LATINA LONGEVITY IS REAL - BUT IT CAN BRING HEALTH & FINANCIAL CHALLENGES
LOS ANGELES — A half dozen students, most of them Latinas in their late 40s to their late 80s, gather in a Los Angeles park gym to warm up, stretch, swing their arms, march in place, kickbox, throw punches and side shuffle while intermittently stopping to take their heart rates.
“Latinas don’t take time for ourselves,” Marta Lorenz, 50, of East Los Angeles said in Spanish after class. “We always want to take care of everyone else. I’ve learned that we have to take care of ourselves. If we don’t, how will we take care of others?”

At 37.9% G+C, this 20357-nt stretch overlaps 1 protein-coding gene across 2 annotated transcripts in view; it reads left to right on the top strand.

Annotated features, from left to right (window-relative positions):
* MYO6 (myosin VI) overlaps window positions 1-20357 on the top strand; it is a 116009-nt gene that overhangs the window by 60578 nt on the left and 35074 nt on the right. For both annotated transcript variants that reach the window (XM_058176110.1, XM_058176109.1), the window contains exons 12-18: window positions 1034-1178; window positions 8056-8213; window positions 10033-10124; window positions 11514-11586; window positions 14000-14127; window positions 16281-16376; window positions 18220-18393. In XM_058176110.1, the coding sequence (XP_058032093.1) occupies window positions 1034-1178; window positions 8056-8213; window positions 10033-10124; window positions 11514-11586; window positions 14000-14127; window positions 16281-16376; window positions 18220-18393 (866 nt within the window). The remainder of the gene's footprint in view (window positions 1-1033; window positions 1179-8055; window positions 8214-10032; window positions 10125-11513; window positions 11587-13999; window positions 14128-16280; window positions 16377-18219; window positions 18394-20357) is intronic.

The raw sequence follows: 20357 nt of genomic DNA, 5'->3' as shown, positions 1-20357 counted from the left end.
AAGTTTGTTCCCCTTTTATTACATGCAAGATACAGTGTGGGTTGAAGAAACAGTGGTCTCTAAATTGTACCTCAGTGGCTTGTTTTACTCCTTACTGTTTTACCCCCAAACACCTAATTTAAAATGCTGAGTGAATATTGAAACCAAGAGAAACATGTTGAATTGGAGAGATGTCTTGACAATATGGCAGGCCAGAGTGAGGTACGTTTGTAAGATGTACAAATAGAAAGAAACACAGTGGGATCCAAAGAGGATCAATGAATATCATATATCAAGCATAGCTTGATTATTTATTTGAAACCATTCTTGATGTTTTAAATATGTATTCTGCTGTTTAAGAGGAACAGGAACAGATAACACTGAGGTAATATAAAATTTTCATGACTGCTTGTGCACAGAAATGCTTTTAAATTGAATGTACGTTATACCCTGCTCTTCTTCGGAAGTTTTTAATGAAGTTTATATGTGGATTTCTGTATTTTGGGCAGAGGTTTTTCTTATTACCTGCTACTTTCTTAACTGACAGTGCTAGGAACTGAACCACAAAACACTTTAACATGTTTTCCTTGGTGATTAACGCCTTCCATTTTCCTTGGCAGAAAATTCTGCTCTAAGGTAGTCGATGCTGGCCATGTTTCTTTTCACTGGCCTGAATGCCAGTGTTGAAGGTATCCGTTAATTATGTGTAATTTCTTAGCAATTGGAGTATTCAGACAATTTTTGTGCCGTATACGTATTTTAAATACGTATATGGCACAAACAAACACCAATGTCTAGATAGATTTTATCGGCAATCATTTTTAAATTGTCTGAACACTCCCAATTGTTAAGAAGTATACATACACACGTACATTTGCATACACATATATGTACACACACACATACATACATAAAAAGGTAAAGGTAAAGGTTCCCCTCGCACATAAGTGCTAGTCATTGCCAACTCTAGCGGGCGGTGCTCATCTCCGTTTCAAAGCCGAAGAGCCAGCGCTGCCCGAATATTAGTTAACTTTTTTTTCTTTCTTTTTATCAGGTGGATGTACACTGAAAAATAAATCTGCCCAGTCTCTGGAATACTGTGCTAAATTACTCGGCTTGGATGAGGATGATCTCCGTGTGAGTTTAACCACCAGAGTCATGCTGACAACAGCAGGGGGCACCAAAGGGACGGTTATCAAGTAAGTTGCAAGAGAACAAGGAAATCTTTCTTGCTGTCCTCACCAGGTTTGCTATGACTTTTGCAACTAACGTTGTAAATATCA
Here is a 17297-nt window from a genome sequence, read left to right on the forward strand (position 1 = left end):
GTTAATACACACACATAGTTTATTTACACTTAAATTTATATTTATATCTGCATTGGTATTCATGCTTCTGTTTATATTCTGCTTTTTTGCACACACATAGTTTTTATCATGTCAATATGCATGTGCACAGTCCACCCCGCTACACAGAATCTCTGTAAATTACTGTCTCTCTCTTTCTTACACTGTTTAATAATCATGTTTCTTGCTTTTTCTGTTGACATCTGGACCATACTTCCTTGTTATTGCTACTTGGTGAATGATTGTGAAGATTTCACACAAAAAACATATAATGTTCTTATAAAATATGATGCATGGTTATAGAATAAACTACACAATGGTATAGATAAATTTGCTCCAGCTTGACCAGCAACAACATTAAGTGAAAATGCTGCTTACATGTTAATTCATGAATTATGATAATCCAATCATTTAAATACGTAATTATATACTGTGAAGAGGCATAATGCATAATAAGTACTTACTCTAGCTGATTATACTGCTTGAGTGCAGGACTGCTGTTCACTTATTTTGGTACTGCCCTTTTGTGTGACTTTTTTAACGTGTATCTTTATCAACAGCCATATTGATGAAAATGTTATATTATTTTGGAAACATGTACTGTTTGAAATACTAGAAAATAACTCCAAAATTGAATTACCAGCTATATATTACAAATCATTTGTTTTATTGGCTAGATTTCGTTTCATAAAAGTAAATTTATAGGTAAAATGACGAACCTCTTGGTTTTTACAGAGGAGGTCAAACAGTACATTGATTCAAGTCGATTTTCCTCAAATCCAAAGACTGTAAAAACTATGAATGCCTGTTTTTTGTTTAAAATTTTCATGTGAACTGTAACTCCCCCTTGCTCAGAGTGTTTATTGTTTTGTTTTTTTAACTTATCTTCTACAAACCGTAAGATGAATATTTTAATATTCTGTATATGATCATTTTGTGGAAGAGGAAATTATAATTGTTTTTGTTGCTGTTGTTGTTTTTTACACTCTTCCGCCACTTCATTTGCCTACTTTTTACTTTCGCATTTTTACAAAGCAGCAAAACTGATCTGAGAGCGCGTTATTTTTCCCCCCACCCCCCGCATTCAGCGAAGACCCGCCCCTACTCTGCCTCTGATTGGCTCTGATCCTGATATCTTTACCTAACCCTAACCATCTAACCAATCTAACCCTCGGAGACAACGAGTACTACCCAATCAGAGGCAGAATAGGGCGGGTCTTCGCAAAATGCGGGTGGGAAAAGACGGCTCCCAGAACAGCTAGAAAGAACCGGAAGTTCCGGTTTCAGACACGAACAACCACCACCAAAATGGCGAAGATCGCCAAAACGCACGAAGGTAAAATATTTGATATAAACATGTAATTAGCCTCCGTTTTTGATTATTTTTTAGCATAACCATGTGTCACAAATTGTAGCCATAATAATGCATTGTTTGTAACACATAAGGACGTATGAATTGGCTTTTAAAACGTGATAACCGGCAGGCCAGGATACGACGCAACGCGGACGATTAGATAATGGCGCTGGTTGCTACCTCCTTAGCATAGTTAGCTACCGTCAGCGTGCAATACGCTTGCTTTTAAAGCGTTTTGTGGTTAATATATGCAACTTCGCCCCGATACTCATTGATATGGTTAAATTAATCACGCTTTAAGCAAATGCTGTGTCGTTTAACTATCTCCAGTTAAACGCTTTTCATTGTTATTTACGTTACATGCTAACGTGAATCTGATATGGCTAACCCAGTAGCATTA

Statistically, U.S. Latinas can expect a long life. At 84 years, Latina life expectancy is second only to Asian American women (85.8 years) and it's tied with Asian American men. But experts point out that a longer life can bring health and financial challenges, and Latinas tend to be poorer and rely heavily on Social Security for their retirement income. Moreover, Latinas, like Hispanics as a whole, have much higher rates of diseases such as diabetes and Alzheimer’s.
“Latinas and the Latino community are facing a perfect storm in terms of social and demographic trends,” said Fernando Torres-Gil, a professor and director of the Luskin Center for Policy Research on Aging at the University of California, Los Angeles.